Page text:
Norman, Oklahoma, in 1987 is no place to be either an overweight gay teenage boy or a sexually permissive young lady with a come-hither stare and a candy-apple red Mustang. So is it any wonder these two unlikely chums get the hell out of Dodge at the earliest opportunity?
“Dirty Girl” puts us on the road to California with Danielle (Juno Temple) and Clarke (Jeremy Dozier), who meet in the remedial class — she’s been put there as punishment for her provocative ways, while he just has a tendency to tune out of the world around him.
But with bullies clobbering him at school, who can blame him for wanting to put on his Walkman headphones and escape into the songs of Melissa Manchester?
This duo gets assigned to “parent” a bag of flour in one of those pointless high school exercises, but neither has much in the way of role models, what with Danielle’s former bad-girl mom Sue-Ann (Milla Jovovich) trying to fill the dad-shaped void in her daughter’s life by marrying humorless Ray (William H. Macy), while Clarke’s abusive father Joseph (Dwight Yoakam) tries to beat the gay out of his son as mother Peggy (Mary Steenburgen) meekly looks on.
With Ray threatening a squeaky-clean Mormon lifestyle and Joseph talking about military school, the kids flee (with flour bag in tow) to find Danielle’s long-lost dad, whom they’ve tracked down to Fresno. Armed with Joseph’s Cadillac and his credit card, they make their way west where, naturally, lessons are learned, friendships are formed, and families learn what’s really important.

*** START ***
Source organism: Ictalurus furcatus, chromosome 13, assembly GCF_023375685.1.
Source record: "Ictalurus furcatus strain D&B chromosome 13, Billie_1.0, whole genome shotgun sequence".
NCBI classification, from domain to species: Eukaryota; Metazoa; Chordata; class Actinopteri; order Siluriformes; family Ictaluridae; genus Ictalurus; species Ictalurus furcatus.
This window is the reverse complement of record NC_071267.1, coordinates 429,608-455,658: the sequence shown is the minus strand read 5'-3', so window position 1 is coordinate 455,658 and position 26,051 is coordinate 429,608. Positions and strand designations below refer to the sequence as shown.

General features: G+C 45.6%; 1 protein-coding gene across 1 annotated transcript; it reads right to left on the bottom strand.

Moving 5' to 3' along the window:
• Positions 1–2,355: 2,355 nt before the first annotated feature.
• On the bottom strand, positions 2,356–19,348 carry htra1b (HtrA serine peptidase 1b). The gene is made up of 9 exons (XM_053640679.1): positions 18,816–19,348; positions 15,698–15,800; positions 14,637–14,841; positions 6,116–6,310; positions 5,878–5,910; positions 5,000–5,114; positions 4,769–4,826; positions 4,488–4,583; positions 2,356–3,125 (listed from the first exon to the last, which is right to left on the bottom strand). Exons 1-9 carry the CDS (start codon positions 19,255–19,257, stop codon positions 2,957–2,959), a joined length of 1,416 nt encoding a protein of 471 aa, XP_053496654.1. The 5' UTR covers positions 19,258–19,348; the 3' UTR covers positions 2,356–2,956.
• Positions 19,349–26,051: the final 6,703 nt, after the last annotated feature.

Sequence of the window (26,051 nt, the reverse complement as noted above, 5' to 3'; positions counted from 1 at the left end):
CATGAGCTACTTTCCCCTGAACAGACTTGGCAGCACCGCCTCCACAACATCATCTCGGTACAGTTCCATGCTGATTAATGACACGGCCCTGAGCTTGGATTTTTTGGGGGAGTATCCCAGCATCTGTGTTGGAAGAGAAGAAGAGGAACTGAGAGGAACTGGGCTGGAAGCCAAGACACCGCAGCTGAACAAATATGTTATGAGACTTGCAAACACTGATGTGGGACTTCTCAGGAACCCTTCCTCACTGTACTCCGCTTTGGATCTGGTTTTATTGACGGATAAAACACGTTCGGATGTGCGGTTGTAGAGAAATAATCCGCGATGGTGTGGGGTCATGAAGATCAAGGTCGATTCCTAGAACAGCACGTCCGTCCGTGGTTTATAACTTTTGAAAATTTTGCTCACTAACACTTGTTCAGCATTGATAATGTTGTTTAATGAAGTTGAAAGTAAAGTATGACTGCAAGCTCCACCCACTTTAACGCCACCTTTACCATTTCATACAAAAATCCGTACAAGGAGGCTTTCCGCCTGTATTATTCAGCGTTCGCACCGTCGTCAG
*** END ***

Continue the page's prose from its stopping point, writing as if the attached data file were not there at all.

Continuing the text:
You can pretty much tick off everything that happens along the way, from the picking-up of a handsome hitchhiker (Nicholas D’Agosto as a Vegas-bound stripper, who does a bump-and-grind so sexy that it almost validates the existence of The Outfield’s “Your Love”) to a desperate need for money that culminates in a honky-tonk strip contest (with an admittedly surprising twist).
But even if “Dirty Girl” is formulaic, it’s constantly moving forward, and not just in the geographical sense. Temple (effectively masking her native UK accent) and first-time writer-director Abe Sylvia give Danielle enough layers to keep her from being just another tart with a heart of gold. She’s bristly and vulnerable, cynical and love-starved, bratty and generous, but never less than believable.
Saddled with a far less showy role, Dozier, making his big-screen debut, nonetheless holds his own opposite Temple — the further away Clarke gets from Oklahoma (and from Joseph), the more he flourishes. He doesn’t look like a typical movie lead, and his brand of gay affectation isn’t the cartoonish kind that audiences have gotten used to, but Dozier makes the role feel lived-in.
In the way an inexperienced cake decorator learns to cover mistakes with fondant and florettes, Sylvia patches his movie together with irresistible hits from Pat Benatar and Teena Marie and Belinda Carlisle that rouse the audience and keep the story going even over its roughest patches. It’s a shameless but effective bit of dazzle camouflage that he’ll presumably outgrow as he becomes more experienced.
Ultimately, “Dirty Girl” is a valentine to scared gay boys and the rule-breaking girls who champion them, and to the devoted mothers (Jovovich has never been better) who are there for their kids when dad is a violent louse or nowhere to be found. Danielle’s journey, like Dorothy’s in “The Wizard of Oz,” leads her to a somewhat unspectacular man (Tim McGraw, in a powerful one-scene performance) behind a curtain who nonetheless gives her the wisdom she needs to carry on.
If nothing else, Danielle — like Dorothy before her — learns that long trips are more fun if you can travel with someone who knows all the words to your favorite songs.